- The specification pattern can be an indispensable tool in the developer's toolbox when faced with the task of determining whether an object meets a certain set of criteria. When coupled with the composite pattern, the composite specification becomes a power tool that can tackle any combination of business rules no matter how complex, all while ensuring maintainability, robustness, and testability. In this post we'll see how the composite specification pattern can be used in a .NET application to build a data-driven rules engine.
Since my last update I’ve been focused on building the Create Alert Definition screen in the Stock Alerts mobile app project. It’s been slow but steady progress, and I’m happy to report that both the Create Alert Definition and Edit Alert Definition screens are now functional. (Technically they’re both the same screen, but I’ve been treating them separately from a work management perspective.)
I’d been meaning to get this update out over the weekend, but a stomach bug visited our house and threw off my schedule. I’d like to get these updates out about once a week going forward, but since this is a side project and I’m working on it for fun in my off hours, I’m not going to sweat it too much.
We’ve talked about the features that we’ll be implementing in Stock Alerts. Today we’ll look at the infrastructure that will be needed to support those features.
In my previous post I revealed my new side project, Stock Alerts, and my intention to build a .NET Core product on the Azure stack, posting regular updates about my work as I go. Before I get down into the weeds in future posts, I thought it might be good to first talk at a higher level about the MVP features I’ll be implementing and the infrastructure that will be needed.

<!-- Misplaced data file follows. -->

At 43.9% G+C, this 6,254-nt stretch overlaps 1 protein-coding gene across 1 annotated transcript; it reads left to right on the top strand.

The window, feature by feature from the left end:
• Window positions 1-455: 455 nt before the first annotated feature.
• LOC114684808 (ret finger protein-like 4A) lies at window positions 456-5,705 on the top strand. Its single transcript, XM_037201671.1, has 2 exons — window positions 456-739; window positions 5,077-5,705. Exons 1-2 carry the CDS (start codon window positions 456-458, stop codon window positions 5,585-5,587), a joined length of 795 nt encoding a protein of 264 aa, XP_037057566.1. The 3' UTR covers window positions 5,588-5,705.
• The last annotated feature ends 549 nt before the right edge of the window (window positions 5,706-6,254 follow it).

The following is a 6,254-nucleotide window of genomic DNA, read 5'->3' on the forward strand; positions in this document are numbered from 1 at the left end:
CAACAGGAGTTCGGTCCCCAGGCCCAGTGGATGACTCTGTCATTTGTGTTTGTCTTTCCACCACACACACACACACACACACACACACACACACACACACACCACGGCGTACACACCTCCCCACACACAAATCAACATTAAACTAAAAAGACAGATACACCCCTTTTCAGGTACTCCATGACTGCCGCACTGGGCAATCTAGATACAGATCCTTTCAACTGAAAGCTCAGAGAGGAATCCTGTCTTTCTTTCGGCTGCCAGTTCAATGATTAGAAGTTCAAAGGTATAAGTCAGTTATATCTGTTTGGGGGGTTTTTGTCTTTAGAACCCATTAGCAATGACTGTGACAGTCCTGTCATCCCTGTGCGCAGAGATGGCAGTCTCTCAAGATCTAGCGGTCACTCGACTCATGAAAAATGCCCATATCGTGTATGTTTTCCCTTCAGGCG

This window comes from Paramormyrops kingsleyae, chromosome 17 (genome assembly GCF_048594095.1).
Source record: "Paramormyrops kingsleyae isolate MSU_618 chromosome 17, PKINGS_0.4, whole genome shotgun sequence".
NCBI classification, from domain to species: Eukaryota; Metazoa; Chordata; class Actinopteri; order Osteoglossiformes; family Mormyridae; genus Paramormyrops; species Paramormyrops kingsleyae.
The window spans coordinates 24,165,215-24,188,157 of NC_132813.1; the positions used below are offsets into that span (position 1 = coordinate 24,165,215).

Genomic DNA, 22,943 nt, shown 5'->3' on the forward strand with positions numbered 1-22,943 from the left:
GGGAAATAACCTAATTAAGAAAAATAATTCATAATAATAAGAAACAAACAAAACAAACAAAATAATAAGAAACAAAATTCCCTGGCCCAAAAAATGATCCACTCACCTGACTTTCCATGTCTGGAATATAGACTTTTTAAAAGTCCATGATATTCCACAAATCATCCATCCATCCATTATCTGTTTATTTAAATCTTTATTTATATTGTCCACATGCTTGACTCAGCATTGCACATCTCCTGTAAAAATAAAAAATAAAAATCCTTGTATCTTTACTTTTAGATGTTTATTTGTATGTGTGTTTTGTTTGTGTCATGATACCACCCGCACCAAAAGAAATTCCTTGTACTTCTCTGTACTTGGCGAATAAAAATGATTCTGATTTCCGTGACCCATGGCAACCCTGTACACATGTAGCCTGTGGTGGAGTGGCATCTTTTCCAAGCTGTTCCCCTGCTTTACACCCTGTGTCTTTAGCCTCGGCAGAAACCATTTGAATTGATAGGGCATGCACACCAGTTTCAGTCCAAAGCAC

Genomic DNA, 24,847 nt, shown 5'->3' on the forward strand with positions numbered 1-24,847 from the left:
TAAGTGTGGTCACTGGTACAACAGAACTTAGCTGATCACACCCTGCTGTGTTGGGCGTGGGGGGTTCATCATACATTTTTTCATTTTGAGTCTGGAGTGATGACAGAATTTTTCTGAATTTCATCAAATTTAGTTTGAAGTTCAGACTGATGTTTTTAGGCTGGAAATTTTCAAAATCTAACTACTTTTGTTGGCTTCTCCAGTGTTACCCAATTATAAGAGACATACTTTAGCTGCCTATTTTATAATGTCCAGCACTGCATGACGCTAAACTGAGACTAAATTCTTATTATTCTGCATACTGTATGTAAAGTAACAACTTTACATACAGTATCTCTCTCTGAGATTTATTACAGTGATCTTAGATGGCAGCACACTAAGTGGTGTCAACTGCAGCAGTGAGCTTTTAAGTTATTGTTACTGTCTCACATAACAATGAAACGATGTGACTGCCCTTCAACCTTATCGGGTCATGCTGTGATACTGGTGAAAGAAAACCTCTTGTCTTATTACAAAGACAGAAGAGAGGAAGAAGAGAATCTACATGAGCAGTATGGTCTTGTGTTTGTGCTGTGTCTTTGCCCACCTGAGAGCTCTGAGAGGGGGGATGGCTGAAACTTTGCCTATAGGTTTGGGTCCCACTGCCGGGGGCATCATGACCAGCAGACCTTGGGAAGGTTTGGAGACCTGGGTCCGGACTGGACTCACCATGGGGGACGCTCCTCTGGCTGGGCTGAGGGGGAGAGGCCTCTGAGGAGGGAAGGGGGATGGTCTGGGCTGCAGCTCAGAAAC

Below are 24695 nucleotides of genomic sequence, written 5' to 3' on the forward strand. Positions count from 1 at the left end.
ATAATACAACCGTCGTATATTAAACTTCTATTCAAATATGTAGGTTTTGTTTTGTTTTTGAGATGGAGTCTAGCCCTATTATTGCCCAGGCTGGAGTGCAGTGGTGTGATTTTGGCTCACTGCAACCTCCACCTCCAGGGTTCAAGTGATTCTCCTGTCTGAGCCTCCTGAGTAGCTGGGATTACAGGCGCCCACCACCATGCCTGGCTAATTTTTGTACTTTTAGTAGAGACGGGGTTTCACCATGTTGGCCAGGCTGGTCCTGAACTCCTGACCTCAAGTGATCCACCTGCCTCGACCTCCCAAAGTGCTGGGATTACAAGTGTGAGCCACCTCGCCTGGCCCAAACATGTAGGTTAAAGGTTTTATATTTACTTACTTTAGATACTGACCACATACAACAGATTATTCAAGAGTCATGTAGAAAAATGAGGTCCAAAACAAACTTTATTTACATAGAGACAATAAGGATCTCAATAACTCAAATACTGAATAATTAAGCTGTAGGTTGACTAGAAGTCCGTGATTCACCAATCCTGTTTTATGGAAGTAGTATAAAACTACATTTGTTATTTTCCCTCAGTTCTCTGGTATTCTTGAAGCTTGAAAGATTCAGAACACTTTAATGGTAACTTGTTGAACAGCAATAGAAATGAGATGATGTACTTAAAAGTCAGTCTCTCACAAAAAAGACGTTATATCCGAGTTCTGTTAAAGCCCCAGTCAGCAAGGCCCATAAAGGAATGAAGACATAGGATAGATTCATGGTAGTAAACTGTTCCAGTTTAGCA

For the past month or so I’ve been working on a new side project. It’s a small project that will allow me to exercise existing skills, re-sharpen older skills that I’ve not used in awhile, and learn some new ones.
I’d like to share it with you…
For the past few months I’ve been working on Open Shippers (openshippers.io), a place for solo makers to build and ship projects in the open, publicly sharing their progress as they take their products from conception to launch and beyond. Makers will post daily standups, log decisions made, and provide general commentary about their projects in real-time while receiving support, feedback, and accountability from the community.
Most of my side project work is in ASP.NET Core lately, and my main side project uses EF Core for data access with data migrations. My application is deployed in Azure using Azure SQL as the database. When developing and running locally, I hit a LocalDB instance on my machine.
This week I added the ability to post and properly display markdown content in my Blazor (server-side Blazor, actually… Razor Components) project. Markdown is a lightweight, standardized way of formatting text without having to resort to HTML or depend on a WYSIWYG editor. There’s a nice markdown quick reference here.